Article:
11 Dec 2015

End of the journey

The final part of my Indian journey.Down to the coast in Kerala and onto Cochin-now called Kochi-and then home. First a couple of days exploring the lakes and backwaters of Kerala. I did not know what to expect for this part of the journey. I had expectations that the waterways would be overrun with houseboats and tourists and it would be a sort of Indian Venice. Well there are hundreds of houseboats,maybe thousands,but they do look traditional and not many of them were actually moving on the waterways anyway.
We did not stay on a houseboat but we did make a number of boat journeys on the backwaters and I really was surprised how charming and unspoilt they still are. You see people fishing,travelling and moving cargo by narrow boats as they have done for hundreds of years and many of the boats are still powered by paddle power. Very authentic but for how much longer.
After the lakes and waterways it was down to the city of Kochi. The old part,Fort Kochi,is really interesting. There are a few must see tourist sites and I wandered down the street and I found the the most amazing scene of small wholesale traders buying and selling rice and spices from little warehouses beside a street which was full of trucks being loaded and unloaded by manual labour.Photographic heaven and very few tourists.
One of the main tourist attractions of Fort Kochi are the Chinese fishing nets beside the harbour. These are still in serious operation. Large nets are lowered into the water and then manualy lifted by men pulling on ropes and the fish extracted. The man who looks like a pirate below is of one of the rope pullers. The nets are worked almost continually during daylight hours. The numbers of the Chinese nets are gradually declining as the catches get smaller due to overfishing and pollution but whilst I was there they were all active. The fish are auctioned in a small auction area on the embankment.The area is populated by opportunistic cats. Food inspectors would be horrified.
The old city of Fort Kochi is in an advanced state of gentle decay and yet you can walk down a backsteet and there in the middle of a row of decaying terraced houses you find a brand new, tastefully designed modern dwelling. So Indian.
Fort Kochi has British,Dutch and Portugese colonial influences and it is really charming in an Indian way. Across the harbour is Kochi proper. The ferry ride costs 10 cents and it is well worth taking the trip. Kochi is a major container port and a vibrant modern but unmistakeably Indian city. A metro railway is being built through the centre and the roads and traffic are the usual Indian chaos but it has a very nice atmosphere.
Kochi was great place to end the Indian journey. I loved India. And the whole experience was very neatly capped by the evening journey out to Kochi airport. It took nearly 90 mins through many typical Indian scenes and traffic chaos and at the end was a modern airport.And the plane left exactly on time.

Photographic notes.I have included some technical notes on the photos as a footnote below.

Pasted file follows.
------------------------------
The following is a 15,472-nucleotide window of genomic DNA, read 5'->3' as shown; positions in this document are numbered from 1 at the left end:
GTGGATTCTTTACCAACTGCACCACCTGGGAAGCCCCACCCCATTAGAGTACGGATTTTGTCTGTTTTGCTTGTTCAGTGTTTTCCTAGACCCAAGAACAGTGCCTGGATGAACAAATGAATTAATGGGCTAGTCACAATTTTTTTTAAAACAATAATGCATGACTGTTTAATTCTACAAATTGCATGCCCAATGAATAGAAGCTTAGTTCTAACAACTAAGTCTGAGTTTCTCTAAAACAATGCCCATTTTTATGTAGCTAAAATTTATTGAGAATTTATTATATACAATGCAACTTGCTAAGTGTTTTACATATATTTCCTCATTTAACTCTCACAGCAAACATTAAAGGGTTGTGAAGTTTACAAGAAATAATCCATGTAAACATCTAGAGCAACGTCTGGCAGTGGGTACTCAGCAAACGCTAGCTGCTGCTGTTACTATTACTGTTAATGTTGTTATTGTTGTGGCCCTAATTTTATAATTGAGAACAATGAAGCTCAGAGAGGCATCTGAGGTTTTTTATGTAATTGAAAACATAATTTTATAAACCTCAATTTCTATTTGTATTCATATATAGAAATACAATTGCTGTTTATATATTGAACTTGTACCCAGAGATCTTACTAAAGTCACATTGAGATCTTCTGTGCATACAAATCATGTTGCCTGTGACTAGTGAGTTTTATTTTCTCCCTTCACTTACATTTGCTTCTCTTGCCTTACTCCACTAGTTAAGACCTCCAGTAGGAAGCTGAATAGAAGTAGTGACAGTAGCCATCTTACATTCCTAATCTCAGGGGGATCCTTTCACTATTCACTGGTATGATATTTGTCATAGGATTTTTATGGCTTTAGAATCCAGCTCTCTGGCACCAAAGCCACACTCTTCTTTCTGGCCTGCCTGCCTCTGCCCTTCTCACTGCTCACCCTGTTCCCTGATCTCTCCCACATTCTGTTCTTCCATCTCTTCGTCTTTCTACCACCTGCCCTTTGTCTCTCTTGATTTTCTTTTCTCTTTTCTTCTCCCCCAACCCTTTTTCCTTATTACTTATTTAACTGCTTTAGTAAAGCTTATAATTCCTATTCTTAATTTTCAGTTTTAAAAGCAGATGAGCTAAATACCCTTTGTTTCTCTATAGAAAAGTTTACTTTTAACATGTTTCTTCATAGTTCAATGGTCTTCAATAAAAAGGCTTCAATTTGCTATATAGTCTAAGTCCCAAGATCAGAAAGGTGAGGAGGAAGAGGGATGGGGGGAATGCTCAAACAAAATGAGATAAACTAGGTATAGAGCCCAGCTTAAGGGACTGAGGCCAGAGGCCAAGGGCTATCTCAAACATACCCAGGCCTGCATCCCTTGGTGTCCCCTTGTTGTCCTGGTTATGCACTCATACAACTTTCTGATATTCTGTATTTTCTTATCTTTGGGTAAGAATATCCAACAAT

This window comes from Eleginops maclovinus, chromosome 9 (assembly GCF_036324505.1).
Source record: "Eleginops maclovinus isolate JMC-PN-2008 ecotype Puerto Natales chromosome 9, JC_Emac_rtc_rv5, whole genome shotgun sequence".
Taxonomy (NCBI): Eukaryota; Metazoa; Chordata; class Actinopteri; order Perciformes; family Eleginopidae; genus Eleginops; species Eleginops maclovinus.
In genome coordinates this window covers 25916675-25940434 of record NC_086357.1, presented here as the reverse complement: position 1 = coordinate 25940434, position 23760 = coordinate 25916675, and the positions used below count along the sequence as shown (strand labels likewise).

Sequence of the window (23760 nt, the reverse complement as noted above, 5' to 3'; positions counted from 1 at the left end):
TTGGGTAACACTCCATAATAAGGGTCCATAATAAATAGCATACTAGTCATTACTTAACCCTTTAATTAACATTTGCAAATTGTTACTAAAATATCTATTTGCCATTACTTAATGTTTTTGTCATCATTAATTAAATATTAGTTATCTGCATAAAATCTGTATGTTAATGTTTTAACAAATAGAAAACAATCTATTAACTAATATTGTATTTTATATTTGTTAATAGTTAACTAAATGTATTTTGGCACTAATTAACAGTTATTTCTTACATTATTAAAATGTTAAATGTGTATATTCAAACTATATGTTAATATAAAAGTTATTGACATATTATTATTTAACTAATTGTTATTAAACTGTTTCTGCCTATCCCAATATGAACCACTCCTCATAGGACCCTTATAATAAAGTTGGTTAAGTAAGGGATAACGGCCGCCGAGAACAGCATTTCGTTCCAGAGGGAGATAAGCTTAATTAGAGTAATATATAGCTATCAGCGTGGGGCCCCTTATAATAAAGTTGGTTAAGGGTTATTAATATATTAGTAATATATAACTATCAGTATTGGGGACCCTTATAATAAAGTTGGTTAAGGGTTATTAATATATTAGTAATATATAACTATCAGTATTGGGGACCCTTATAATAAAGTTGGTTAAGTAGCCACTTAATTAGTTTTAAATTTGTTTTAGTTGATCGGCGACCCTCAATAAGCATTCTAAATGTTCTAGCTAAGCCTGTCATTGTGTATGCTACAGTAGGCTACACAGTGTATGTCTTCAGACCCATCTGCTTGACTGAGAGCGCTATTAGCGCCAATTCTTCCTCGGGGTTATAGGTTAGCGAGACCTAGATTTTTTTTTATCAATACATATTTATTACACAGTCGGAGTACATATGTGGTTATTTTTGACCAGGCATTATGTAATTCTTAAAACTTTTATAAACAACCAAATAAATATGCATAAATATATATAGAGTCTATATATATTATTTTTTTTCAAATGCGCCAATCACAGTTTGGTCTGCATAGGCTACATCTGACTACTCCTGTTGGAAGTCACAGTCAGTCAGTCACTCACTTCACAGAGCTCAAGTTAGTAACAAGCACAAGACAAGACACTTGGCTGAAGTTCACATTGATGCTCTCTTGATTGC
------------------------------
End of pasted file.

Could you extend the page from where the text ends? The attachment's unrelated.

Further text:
Photographer's notes.The photos in this Indian series were taken with either my Leica X1 or my Leica X Vario in a ratio of 30/70.I tend to use the X1 in markets, on my early morning walks and where I do not want to carry around the bulk of the X Vario.
I predominantly shoot with both cameras set to A on both aperture and shutter speed with auto ISO.For some shots I use exposure compensation and always make the adjustment by guessing/experience.
I use single point focus and now multiple field metering most of the time.I shoot RAW(DNG) and S Fine jpegs with the jpegs set to the standard setting.
I never use the built in flash unit and I almost never take a photo using the LCD screen as the viewfinder. I have a Voigtlander optical viewfinder on the X1 and the Leica EVF on the X Vario.
I try to ensure that the IQ from both cameras is as close as possible and I try and use the jpeg files where possible.I use the DNG files where I need to adjust shadow and/or highlight detail. The ratio of formats in the Indian photos is about 50/50 jpeg/DNG. I download the images into Lightroom 5 and I have a custom preset for converting the DNG images to a standard "look" which is very close to the jpeg output.
I took 323 photos on the trip and have used 77 in this series.
I don't chimp - review the photos on the LCD- after I have taken them. I just trust that they are OK and usually they are. When I have time - which was rarely on this trip-I download a day's shots onto my iPad and review them. I don't edit them until I get home when I can see them on a full size Mac monitor.
I have six batteries-the cameras both use the same battery type -thank goodness.I have four genuine Leica batteries and two cheapo batteries bought off eBay.The cheapo batteries seem to perform as well as the genuine Leica batteries.
I prefer to carry my cameras in my hand rather than on a strap around my neck. I use the standard length Leica neckstraps rather than some fancy overpriced artisan wrist straps. Both cameras have half cases to protect them. Again no fancy handstitched Italian leather overpriced artisan models but a couple of Chinese specials bought off eBay for $50 a piece. I would prefer to use the cameras without the half cases but they do live hard lives so the cases are a necessity.
I really have no time for all the prissy overpriced Leica related fashion items such as straps and worst of all bags. When I am not using them my cameras are carried in a foam insert -cost $9.50 on eBay- in my standard el cheapo backpack.
I am now very familiar with both cameras and can use them intuitively. I also stick to a consistent technique for the camera and Lightroom settings so that I have a predictable and consistent output.

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